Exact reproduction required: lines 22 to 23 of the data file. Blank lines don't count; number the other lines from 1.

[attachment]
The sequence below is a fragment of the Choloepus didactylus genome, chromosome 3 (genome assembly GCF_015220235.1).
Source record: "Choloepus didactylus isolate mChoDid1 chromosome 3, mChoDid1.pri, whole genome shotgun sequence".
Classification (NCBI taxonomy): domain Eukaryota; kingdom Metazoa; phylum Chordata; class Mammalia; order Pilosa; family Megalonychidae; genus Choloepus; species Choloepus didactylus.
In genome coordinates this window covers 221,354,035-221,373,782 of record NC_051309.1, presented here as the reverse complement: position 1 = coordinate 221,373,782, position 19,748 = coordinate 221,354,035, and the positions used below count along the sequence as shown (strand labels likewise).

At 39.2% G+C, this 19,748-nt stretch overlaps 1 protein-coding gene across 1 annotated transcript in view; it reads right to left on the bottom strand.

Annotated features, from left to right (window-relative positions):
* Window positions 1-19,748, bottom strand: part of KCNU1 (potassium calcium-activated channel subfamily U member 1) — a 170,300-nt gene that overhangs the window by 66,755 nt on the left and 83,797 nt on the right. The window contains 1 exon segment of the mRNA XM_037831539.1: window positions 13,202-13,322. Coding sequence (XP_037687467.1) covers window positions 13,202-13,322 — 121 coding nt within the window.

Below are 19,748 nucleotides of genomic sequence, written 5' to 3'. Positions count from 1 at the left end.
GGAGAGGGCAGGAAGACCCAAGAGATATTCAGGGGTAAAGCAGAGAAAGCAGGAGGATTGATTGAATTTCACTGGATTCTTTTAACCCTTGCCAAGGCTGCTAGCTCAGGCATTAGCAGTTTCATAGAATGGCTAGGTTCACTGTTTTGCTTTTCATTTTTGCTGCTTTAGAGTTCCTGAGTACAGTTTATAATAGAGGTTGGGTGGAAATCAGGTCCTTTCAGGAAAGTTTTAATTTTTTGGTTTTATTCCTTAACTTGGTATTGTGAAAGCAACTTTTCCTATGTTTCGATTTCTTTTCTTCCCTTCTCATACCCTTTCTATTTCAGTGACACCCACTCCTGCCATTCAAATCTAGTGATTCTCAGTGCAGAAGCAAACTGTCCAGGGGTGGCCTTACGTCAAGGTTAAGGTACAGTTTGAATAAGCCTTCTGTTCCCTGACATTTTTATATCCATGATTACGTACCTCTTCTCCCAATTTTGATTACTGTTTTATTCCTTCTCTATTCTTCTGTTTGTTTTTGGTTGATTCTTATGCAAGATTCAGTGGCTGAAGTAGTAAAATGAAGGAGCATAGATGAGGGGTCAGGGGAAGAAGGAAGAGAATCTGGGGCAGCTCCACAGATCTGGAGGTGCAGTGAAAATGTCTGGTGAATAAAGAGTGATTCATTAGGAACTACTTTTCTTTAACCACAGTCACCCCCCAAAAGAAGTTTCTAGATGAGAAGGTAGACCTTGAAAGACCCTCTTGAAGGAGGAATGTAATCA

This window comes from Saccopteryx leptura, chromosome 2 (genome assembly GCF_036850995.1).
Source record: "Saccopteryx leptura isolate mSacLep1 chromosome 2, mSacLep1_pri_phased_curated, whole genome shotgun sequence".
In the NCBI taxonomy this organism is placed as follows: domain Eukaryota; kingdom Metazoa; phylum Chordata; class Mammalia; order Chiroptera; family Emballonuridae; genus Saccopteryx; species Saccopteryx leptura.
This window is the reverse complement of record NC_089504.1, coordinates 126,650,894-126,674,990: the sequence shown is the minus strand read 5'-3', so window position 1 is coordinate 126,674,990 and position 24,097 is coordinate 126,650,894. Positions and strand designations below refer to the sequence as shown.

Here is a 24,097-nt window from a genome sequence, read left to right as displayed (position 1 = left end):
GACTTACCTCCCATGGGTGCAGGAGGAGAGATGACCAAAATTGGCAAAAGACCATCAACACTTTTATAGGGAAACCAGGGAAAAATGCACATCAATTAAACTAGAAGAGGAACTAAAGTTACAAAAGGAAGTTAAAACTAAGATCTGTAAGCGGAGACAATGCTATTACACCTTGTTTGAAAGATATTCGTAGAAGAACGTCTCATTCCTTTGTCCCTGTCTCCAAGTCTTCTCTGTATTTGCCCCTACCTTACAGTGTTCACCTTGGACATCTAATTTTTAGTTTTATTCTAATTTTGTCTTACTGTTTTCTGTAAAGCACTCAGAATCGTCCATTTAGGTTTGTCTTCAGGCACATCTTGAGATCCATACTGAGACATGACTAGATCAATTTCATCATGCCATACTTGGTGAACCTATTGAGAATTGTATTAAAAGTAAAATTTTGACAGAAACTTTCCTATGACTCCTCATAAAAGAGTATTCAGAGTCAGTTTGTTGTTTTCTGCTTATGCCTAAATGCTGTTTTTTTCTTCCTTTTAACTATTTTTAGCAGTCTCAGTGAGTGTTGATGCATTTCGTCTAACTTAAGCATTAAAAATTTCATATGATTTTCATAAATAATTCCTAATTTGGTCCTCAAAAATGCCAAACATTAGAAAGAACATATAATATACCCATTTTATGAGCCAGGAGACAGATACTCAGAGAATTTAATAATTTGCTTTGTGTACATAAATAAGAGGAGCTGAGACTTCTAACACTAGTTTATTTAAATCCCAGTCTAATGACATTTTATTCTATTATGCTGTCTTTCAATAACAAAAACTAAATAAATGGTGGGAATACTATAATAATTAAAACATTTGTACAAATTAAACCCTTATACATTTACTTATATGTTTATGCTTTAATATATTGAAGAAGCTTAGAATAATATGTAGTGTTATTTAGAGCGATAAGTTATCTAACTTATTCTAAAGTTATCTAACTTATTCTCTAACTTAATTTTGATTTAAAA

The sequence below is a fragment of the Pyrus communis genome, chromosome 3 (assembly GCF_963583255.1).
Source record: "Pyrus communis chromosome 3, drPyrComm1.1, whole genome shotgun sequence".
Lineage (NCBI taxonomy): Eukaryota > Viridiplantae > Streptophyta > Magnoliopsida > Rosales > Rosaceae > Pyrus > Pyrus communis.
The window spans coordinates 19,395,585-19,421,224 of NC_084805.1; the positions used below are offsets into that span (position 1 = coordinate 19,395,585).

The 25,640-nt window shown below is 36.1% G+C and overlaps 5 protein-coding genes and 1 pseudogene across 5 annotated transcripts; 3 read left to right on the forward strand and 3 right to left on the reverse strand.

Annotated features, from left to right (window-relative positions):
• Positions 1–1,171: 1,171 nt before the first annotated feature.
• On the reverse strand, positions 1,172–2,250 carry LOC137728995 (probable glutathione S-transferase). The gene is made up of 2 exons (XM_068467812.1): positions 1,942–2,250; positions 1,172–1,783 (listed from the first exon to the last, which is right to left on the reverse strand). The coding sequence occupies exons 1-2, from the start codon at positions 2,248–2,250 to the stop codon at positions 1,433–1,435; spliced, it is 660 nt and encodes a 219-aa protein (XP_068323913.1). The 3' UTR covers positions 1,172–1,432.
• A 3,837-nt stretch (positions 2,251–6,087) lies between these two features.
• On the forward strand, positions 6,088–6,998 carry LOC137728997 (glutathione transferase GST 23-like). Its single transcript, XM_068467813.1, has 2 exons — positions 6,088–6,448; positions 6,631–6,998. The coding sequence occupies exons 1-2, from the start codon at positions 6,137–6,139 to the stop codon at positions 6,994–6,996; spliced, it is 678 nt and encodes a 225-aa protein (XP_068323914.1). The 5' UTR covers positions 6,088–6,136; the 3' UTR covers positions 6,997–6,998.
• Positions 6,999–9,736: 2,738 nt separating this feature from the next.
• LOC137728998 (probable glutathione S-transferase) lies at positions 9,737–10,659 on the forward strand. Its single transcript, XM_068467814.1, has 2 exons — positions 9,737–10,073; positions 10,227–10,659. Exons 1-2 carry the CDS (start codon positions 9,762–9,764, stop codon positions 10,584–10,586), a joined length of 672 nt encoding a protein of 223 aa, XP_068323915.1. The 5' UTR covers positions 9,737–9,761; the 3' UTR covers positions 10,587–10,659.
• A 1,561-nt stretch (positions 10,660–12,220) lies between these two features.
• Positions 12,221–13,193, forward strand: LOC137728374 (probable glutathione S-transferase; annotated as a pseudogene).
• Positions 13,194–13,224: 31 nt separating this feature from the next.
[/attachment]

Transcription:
• Positions 1–1,171: 1,171 nt before the first annotated feature.
• On the reverse strand, positions 1,172–2,250 carry LOC137728995 (probable glutathione S-transferase). The gene is made up of 2 exons (XM_068467812.1): positions 1,942–2,250; positions 1,172–1,783 (listed from the first exon to the last, which is right to left on the reverse strand). The coding sequence occupies exons 1-2, from the start codon at positions 2,248–2,250 to the stop codon at positions 1,433–1,435; spliced, it is 660 nt and encodes a 219-aa protein (XP_068323913.1). The 3' UTR covers positions 1,172–1,432.